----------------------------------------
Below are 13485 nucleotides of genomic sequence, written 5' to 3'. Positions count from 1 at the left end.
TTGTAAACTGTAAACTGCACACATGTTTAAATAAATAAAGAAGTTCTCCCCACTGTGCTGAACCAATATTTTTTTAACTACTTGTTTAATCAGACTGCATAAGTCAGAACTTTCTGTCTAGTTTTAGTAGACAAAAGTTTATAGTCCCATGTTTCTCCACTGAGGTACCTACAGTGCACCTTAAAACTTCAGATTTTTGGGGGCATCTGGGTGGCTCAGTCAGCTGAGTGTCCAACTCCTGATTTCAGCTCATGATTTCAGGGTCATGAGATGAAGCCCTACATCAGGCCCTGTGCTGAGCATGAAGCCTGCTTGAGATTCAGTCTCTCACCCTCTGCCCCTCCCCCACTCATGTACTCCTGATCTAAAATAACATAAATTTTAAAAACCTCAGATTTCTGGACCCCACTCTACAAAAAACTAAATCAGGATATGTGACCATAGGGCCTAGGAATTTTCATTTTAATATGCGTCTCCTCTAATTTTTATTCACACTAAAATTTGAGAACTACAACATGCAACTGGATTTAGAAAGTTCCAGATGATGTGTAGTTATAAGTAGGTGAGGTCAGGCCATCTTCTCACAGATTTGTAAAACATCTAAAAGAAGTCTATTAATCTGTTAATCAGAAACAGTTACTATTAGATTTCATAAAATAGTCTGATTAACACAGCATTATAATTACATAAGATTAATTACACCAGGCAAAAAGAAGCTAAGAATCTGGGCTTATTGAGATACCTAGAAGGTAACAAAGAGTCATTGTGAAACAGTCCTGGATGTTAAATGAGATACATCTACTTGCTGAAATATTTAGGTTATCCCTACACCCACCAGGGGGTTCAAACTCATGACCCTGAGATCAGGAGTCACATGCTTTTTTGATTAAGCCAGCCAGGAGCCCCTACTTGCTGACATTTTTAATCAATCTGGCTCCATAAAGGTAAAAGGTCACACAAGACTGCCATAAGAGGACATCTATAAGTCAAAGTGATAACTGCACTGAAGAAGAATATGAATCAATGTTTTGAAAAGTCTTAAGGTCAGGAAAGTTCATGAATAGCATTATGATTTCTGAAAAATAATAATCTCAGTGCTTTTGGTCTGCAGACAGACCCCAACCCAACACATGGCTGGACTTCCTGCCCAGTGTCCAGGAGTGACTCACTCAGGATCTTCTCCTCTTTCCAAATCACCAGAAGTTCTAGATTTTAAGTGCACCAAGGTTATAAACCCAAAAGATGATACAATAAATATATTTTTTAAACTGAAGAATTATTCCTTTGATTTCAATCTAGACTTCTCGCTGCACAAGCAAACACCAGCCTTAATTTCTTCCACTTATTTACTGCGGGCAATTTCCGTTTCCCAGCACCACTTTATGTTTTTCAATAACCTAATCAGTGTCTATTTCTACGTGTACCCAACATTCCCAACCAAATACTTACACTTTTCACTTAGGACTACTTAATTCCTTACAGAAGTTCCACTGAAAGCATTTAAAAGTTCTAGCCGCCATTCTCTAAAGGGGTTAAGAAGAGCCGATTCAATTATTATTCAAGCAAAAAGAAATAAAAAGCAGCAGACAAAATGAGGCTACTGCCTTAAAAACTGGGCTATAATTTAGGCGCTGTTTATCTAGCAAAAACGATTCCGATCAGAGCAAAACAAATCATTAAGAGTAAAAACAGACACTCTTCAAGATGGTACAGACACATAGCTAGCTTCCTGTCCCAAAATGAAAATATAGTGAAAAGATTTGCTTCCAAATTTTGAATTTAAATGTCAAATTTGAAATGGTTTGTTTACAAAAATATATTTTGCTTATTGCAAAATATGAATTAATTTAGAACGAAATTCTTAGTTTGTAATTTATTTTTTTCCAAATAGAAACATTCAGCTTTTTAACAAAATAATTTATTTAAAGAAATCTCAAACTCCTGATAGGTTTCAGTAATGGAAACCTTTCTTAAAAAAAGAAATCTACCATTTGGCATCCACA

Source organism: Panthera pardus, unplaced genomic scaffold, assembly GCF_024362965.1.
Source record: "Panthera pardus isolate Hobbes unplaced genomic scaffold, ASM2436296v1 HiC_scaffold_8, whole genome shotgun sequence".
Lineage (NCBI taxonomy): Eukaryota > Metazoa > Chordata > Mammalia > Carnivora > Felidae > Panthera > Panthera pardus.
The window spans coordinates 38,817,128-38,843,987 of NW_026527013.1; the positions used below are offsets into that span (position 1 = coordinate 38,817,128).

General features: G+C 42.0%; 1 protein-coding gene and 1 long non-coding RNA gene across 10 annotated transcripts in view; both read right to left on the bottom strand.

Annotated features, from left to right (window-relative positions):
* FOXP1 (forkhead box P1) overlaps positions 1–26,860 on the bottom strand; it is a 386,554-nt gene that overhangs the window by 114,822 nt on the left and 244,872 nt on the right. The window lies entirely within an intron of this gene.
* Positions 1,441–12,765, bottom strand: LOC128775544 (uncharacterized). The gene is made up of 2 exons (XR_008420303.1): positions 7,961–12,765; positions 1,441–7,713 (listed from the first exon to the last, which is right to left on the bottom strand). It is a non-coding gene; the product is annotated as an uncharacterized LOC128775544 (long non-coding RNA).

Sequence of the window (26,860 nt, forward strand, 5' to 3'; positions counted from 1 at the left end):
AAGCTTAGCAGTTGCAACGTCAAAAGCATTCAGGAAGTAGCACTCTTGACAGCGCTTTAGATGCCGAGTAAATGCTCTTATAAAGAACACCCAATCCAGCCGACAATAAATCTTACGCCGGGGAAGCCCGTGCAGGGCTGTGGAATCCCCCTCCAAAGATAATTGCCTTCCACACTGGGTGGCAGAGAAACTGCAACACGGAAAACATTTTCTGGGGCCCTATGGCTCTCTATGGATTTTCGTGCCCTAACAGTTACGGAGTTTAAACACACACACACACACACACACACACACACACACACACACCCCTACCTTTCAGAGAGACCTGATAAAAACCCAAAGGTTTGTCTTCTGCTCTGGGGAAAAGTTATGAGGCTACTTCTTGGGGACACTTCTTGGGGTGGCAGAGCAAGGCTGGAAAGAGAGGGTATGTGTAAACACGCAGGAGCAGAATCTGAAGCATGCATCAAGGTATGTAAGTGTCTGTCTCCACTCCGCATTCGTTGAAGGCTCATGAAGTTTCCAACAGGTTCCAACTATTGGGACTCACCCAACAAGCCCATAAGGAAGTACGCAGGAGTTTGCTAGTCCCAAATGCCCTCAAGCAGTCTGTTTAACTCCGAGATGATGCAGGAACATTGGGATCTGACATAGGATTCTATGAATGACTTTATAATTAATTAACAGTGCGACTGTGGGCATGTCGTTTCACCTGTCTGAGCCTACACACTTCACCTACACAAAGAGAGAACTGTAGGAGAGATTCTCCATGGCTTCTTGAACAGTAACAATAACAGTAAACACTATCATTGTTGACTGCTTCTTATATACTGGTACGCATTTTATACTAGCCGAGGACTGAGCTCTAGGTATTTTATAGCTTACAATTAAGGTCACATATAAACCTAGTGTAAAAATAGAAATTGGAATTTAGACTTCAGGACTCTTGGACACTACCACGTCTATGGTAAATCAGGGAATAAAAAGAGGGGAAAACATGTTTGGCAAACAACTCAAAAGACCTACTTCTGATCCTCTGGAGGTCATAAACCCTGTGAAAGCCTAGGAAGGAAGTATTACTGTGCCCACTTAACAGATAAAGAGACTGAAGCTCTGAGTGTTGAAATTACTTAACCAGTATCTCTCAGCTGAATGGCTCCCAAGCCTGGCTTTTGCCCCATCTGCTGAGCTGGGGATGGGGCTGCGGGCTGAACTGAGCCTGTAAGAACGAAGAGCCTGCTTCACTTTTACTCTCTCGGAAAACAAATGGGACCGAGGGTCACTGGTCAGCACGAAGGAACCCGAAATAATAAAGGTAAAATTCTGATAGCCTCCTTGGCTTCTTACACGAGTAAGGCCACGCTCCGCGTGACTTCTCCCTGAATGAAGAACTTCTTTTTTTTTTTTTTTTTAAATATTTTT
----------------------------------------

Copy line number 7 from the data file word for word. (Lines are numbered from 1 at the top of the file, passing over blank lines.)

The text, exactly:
General features: G+C 42.0%; 1 protein-coding gene and 1 long non-coding RNA gene across 10 annotated transcripts in view; both read right to left on the bottom strand.